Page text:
Super-sampling for ray-tracing doesn't just mean rendering an area at higher resolution and then downscaling the finished image: in fact, this simplest super-sampling technique is really not effective enough for high-quality production rendering.
In a production ray-tracer, super-sampling means sending more than one primary ray per pixel (16 primary rays per pixel is a good average) and then using signal reconstruction techniques (i.e. not just averaging) to compute a colour for each pixel of the image. Using lots of primary rays doesn't just help to avoid aliasing (jaggies) from when polygons partially cover pixels; it also helps to smooth over noise added in shading, such as when sampling global illumination or fuzzy reflections.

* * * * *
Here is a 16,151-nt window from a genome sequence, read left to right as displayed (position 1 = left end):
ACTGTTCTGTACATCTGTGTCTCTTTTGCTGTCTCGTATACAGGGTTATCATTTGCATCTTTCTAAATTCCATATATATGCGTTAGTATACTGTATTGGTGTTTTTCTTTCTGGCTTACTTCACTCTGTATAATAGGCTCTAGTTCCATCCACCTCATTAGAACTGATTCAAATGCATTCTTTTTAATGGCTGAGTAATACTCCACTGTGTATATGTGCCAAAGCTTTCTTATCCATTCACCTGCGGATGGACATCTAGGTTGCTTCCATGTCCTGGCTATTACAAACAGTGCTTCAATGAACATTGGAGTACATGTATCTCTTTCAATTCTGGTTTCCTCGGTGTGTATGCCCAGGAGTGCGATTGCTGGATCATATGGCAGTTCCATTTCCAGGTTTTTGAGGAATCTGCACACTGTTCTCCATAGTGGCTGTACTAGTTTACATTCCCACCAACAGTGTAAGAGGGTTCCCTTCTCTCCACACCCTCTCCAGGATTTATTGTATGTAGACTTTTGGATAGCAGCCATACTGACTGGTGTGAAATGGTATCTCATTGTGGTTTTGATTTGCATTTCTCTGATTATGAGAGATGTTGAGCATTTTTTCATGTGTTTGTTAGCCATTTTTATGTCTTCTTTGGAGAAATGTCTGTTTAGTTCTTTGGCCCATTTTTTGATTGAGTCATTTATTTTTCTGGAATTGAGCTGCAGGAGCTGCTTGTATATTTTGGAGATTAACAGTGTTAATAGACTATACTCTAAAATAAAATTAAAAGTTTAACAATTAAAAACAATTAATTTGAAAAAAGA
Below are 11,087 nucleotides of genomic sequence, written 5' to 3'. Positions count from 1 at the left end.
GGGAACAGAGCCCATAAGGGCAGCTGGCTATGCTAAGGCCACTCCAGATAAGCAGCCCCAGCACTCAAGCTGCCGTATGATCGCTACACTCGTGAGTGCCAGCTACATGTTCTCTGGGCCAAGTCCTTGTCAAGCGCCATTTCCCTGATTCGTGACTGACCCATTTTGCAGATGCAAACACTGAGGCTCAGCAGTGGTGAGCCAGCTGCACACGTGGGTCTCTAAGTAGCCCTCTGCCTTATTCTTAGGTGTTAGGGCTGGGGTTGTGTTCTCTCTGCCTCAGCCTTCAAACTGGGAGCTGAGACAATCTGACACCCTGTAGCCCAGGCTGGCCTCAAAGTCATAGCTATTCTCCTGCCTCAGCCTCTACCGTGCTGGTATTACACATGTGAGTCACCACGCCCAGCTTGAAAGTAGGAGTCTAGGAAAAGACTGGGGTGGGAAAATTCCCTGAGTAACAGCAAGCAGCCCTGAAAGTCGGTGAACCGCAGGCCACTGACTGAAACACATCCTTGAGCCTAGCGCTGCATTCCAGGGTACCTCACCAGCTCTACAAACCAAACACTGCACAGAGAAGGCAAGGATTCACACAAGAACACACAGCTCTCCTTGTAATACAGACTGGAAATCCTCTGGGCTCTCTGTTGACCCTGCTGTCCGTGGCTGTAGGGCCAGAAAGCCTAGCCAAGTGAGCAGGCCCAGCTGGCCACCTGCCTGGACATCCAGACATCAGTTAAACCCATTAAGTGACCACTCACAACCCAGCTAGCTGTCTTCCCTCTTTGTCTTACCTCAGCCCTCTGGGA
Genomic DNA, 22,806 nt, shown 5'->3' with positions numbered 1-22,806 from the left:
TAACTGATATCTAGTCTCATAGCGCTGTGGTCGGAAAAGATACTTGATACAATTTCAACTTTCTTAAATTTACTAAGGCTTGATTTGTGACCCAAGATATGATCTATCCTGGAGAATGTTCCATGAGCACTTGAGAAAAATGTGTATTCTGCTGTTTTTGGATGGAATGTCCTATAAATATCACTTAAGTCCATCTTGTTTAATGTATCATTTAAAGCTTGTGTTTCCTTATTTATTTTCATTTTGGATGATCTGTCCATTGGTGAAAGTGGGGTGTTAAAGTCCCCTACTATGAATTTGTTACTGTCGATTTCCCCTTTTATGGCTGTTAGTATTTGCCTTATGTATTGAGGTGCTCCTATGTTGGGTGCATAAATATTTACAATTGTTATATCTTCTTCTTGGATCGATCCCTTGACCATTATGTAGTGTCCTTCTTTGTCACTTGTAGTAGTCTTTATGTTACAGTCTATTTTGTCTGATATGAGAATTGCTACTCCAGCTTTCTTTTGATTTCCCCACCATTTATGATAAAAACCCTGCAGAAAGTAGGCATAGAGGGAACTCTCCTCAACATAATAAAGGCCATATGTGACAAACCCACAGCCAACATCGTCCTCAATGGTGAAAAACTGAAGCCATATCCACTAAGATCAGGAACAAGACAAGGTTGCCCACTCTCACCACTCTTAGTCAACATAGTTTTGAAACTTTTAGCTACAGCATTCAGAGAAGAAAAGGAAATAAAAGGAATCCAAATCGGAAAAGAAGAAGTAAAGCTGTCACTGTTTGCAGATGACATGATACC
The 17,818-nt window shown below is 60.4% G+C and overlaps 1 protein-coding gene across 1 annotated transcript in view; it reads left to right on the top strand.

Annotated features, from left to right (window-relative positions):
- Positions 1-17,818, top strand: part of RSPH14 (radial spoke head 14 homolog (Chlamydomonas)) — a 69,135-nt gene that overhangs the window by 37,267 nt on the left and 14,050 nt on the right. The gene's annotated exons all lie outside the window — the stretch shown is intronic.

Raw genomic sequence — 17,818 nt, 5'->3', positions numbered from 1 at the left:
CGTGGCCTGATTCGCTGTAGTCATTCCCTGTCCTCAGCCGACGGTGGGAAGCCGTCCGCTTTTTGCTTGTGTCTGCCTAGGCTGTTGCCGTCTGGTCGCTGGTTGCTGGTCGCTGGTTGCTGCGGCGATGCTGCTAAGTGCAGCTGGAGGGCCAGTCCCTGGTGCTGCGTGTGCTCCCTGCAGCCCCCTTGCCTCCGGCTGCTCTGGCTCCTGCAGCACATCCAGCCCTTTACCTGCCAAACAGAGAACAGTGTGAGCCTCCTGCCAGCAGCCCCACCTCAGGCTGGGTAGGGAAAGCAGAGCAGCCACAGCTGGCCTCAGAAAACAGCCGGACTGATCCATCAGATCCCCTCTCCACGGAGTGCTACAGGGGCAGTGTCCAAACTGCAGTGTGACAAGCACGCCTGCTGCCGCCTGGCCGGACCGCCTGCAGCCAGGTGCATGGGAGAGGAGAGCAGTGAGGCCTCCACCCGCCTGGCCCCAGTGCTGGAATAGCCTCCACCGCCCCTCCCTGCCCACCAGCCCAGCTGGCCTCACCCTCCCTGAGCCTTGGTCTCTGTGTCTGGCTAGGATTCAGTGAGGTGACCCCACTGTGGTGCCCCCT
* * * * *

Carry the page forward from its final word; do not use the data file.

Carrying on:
In addition, super-sampling by sending more rays lets you jitter the sample positions to avoid the artefacts you get from regular sampling. It also lets you use the results of previously traced primary rays to decide where to put more samples.
For example, the simplest adaptive sampling algorithm is contrast based: within each pixel, you measure the contrast among all of the primary rays. Pick the pixel(s) with the highest contrast, and shoot more primary rays in those pixels. You can also use the contrast between samples to choose where in the pixel to shoot new primary rays, but then you have to use a more complex reconstruction algorithm to avoid bias in your result.
If you can find a frame-grab of the particular details you noticed, it would be possible to go discuss those in more detail. It's entirely possible that some artefacts are caused by a particular technique, and aren't related to super-sampling at all.